Popover mixin

When I use Bootstrap normally, my popovers reference DOM nodes, since that’s the easiest way to supply them with html-formatted content. I spent a while trying to get that to work, but there’s really no need in React.js — when you have full javascript, it seems easy to have the content passed in as a string, which it can be the parent’s responsibility to supply.

So, all we need to do is write a mixin, like this:

// The hasPopover attribute is read by the controller, described below.
// It's written into the className string by the ClassNameHelper.
var PopoverMixin = {
    getDefaultProps: function(){
        return {hasPopover: true};;
    },

    componentDidMount: function() {
        $(this.getDOMNode()).popover({
            content: this.props.payload,
            animation: this.props.animation,
            placement: this.props.placement,
            title: this.props.title,
            trigger: 'click',
            html: true,
        });
    }
};

Because Bootstrap supplies a click-to-trigger property, we don’t even need to ask the client to bind an onClick method. The popover behaviour is entirely encapsulated in the mixin, with one exception. We also want to disable the popover, and we want to do that by clicking anywhere. We go one better than Bootstrap here. The default behaviour in Bootstrap requires popovers to be disabled by clicking their container button, which is quite nasty. We can implement this feature by listening for events on the controller class:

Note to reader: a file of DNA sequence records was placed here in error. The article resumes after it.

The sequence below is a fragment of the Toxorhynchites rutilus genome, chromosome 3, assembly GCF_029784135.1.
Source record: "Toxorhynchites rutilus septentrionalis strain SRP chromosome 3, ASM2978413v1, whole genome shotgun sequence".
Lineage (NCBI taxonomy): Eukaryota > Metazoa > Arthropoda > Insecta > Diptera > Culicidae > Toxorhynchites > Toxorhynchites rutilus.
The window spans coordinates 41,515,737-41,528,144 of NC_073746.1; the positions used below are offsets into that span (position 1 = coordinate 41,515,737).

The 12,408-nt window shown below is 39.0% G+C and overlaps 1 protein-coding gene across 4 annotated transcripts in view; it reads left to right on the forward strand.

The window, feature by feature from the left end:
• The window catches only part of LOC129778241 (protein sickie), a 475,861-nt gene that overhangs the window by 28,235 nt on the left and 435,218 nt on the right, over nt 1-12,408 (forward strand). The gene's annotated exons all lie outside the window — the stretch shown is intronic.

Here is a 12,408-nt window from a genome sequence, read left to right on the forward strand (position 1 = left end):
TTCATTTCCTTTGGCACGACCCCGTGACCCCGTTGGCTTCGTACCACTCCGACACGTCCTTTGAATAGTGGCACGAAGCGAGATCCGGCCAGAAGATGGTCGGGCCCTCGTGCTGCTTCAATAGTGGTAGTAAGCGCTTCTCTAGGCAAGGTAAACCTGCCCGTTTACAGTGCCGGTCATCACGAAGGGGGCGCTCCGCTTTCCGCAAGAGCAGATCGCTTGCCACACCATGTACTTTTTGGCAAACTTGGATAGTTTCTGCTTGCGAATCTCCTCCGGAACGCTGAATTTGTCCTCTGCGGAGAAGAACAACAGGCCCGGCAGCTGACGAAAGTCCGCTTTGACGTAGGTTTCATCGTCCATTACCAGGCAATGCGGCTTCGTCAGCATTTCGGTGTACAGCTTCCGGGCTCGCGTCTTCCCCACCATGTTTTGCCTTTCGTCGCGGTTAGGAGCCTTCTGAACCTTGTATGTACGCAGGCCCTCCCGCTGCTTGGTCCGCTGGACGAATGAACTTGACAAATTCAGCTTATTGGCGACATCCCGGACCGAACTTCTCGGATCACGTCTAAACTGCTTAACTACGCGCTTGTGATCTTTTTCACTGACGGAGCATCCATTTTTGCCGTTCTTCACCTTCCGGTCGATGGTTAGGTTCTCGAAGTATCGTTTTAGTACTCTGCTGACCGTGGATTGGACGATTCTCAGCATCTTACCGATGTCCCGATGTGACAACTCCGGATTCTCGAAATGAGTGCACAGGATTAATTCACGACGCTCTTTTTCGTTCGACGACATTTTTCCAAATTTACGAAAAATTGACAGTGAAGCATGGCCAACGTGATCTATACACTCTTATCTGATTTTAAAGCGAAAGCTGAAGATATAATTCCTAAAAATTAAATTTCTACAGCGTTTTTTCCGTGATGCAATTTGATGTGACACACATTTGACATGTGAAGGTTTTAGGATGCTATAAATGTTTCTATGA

var Controller = React.createClass({
    // Bind this to onClick
    managePopover: function(e) {
        // This enforces one popover open at once. When you click anywhere,
        // the popover closes; if you click another popover link, that one will
        // open.
        if (this.state.activePopover) {
            this.state.activePopover.popover('hide');
            this.setState({activePopover: null});
        }
        if ($(e.target).hasClass('hasPopover')) {
            this.setState({activePopover: $(e.target)});
        }
    },
   
    getInitialState: function() {
        // State: answers, currentToken, doc
        return {activePopover: null};  
    },
});

The implementation of that feature is very ugly in the old version of my app. I have this bit of setup code:

    $(':not(#anything)').on('click', (e) ->
        $('.popover-link.active').each () ->
            #the 'is' for buttons that trigger popups
            #the 'has' for icons and other elements within a button that triggers a popup
            if (not $(this).is(e.target) and $(this).has(e.target).length is 0 and $('.popover').has(e.target).length is 0) 
                $(this).popover('hide')
                return
        # Special-case for having a different target and trigger. Shrug.
        if not $('#login-button').is(e.target)
            $('#login-password').popover('hide')
            $('#login-form').popover('hide')
    )

That’s pasted verbatim — including the comment! I got it out of some Stackoverflow thread, after searching a long time. I think this was probably the blog post. Check out the Google results for
“Bootstrap close popover”. Clearly I’m not the only one who struggled with this. The event system on React is a nice feature; we get the right thing immediately here.

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